main memory access, and often two. TLBs reduce the average cost of a memory access by
caching the results of translation table walks. Implementations can have a unified TLB( von
Neumann architecture) or separate instruction and Data TLBs( Harvard architecture).
The VMSA has been significantly enhanced in ARMv6. This is referred to as VMSAv6. To
prevent the need for TLB invalidation on a context switch, each virtual to physical address
mapping can be marked as being associated with a particular application space, or as global for
all application spaces. Only global mappings and those for the current application space are
enabled at any time. By changing the application space identifier (ASID), the enabled set of
virtual to physical address mappings can be altered. VMSAv6 has added definitions for different
Memory access sequence
Memory access control:
This controls whether a program has no-access, read-only access, or read/write access to
the memory area. When an access is not permitted, a memory abort is signaled to the
processor. The level of access allowed can be affected by whether the program is running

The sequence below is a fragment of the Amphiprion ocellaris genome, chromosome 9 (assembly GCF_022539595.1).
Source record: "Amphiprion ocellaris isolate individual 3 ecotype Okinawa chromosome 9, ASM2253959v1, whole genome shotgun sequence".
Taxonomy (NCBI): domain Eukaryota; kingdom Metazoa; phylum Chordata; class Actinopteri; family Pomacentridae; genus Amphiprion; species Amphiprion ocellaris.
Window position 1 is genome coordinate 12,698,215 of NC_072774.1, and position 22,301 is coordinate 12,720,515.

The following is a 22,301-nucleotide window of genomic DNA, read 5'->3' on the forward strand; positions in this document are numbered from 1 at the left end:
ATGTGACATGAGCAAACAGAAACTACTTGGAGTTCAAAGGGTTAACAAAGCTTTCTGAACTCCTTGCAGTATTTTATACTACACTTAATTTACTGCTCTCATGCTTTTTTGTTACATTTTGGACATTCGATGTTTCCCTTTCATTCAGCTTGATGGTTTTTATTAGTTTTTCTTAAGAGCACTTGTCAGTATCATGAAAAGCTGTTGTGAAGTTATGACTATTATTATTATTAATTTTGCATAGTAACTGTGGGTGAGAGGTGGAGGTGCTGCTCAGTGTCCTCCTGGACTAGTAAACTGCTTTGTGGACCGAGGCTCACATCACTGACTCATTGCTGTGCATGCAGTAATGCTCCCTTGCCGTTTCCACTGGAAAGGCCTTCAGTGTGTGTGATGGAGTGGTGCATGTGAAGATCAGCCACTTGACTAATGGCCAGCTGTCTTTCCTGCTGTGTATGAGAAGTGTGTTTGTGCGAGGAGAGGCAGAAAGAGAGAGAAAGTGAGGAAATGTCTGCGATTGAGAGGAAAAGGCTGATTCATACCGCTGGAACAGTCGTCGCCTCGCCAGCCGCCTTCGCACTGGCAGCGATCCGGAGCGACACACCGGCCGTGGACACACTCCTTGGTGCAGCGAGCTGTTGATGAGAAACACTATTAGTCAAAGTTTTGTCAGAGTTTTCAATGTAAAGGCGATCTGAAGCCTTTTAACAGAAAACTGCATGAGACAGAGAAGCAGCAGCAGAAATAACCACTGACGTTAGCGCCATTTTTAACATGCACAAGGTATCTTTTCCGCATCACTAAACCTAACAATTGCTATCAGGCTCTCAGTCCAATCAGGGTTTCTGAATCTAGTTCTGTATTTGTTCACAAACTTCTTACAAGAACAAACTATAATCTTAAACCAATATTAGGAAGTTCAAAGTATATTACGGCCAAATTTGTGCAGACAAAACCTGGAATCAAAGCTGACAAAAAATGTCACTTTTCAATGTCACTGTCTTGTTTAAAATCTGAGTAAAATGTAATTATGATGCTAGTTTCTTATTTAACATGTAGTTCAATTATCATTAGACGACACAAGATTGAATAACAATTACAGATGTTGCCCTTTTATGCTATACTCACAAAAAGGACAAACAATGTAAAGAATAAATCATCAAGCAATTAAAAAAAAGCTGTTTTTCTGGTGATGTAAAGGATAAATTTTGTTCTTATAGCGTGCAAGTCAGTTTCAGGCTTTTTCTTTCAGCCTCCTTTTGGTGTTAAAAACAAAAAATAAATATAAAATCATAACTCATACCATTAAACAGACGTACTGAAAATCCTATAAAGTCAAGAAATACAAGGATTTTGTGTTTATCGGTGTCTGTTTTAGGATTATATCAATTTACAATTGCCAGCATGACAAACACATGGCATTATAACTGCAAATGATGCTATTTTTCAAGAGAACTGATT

in user mode, or a privileged mode, and by the use of domains.
Memory region attributes:
These describe properties of a memory region, examples include device (VMSAv6), noncacheable, write-through, and write-back.
The Thumb instruction set is a subset of the most commonly used 32-bit ARM instructions.
Thumb instructions are each 16 bits long, and have a corresponding 32-bit ARM instruction that
has the same effect on the processor model. Thumb instructions operate with the standard ARM
register configuration, allowing excellent interoperability between ARM and Thumb states. On
execution, 16-bit Thumb instructions are transparently decompressed to full 32-bit ARM
instructions in real time, without performance loss.
Thumb has all the advantages of a 32-bit core:
32-bit address space
32-bit shifter, and Arithmetic Logic Unit (ALU)